The Africa Trade Forum 2018, hosted by Nigeria’s Ministry of Industry, Trade and Investment, and co-organised by the United Nations Economic Commission for Africa (ECA), The Rockefeller Foundation, and the African Union Commission (AUC), took place on 2-3 November, 2018 in Lagos.
The Forum brought together stakeholders from across the continent, from political and governance spheres, the private sector and entrepreneurs, philanthropies, academia, researchers, and development partners, to discuss the process for realizing the African Continental Free Trade Area (AfCFTA).
The AfCFTA was signed in March 2018 by 44 African countries and, if ratified, became one of the world’s largest trading blocs. It is also the biggest trade agreement signed since the World Trade Organisation (WTO) was established, bringing together 1.3 billion people with a combined gross domestic product (GDP) of more than $2 trillion in a single market. The agreement aims to provide improved competition and lower business costs.
The Forum’s purpose is to look into the challenges and opportunities of the AfCFTA in individual African states, and to better understand how AfCFTA can drive economic development and prosperity on the continent for all of Africa’s citizens.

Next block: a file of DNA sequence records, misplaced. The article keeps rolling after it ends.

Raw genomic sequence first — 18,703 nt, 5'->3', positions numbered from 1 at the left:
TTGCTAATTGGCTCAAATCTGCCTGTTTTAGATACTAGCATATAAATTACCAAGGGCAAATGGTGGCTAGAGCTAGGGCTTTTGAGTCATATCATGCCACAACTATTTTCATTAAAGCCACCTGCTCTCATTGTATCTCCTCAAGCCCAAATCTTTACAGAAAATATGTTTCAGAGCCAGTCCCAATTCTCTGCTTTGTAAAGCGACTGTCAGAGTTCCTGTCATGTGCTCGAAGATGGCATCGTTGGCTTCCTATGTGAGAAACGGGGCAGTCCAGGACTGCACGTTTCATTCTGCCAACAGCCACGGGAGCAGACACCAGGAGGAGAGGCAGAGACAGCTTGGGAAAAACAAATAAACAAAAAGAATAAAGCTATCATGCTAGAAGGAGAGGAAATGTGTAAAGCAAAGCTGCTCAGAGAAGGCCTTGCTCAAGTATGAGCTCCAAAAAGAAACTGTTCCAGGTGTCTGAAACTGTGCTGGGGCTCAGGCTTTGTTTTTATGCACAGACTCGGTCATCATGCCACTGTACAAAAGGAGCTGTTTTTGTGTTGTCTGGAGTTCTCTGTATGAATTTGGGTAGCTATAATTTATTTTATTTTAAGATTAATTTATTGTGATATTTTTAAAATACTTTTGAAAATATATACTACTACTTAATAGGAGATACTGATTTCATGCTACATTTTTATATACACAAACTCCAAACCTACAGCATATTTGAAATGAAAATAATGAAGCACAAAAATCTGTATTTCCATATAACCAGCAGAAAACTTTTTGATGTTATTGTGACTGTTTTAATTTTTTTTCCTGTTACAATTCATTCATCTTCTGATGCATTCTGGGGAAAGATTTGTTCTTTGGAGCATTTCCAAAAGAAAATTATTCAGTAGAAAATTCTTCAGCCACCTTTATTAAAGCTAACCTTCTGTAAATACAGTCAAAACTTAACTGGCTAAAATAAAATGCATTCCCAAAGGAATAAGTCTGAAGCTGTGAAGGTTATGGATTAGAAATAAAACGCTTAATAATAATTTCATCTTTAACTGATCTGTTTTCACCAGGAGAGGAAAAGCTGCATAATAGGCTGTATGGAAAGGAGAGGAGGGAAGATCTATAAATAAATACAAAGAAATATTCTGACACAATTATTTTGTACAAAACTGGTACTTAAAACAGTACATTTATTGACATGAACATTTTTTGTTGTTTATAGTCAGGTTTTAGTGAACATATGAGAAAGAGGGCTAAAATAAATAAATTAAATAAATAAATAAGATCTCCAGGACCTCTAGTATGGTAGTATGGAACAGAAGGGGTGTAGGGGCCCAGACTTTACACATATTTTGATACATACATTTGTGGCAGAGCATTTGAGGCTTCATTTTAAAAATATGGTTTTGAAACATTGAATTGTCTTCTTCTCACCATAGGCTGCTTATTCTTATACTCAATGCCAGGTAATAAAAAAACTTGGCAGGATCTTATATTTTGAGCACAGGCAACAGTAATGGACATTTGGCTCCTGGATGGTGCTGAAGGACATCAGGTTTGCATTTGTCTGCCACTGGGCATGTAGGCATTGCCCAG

The AfCFTA offers a long-awaited platform for Africa to ramp up its industrialization through various channels such as eliminating tariffs on intra-African trade, which will result in more competitive services that reduce business costs, improve business efficiency, and enhance value to consumers.
Economic Commission for Africa (ECA) Executive Secretary Vera Songwe says in an age of trade wars, Africa is sending a strong message that trade deals and reforms can be approached through consensus-building and cooperation, leaving no one behind.
The agreement is also expected to lead to booming multi-sectoral growth in areas including agriculture, where the AfCFTA will provide opportunities to drive agri-business and provide access to new regional markets for farmers and regional agro-value chains. With regard to access to electricity, about 600 million Africans still lack access to electricity. If current trends continue, it could take up to the year 2080 until Africa achieves full electrification. The AfCFTA would help build momentum on establishing an integrated set of platforms and partnerships to drive regional power systems, accelerate energy access for productive use, and bring down the costs of Africa’s power generation.
The trade forum will provide a platform to discuss Africa’s participation and ownership of the AfCFTA objectives and examine how intra-regional trade can enable prosperity in Africa. The Forum will bring together stakeholders to determine how nations can move from a signed AfCFTA to real action and implementation.
“The AfCFTA is critical for Africa’s economic competitiveness and development. Once the African Continental Free Trade Area starts to fully function, African enterprises will be exposed to large economies of scale and scope. With expanded production and competitiveness, as well as increased investment, our enterprises will be able to increase Africa’s share of global trade, creating opportunities for economic development as well as the prosperity of African countries,” said the Africa Union Commission.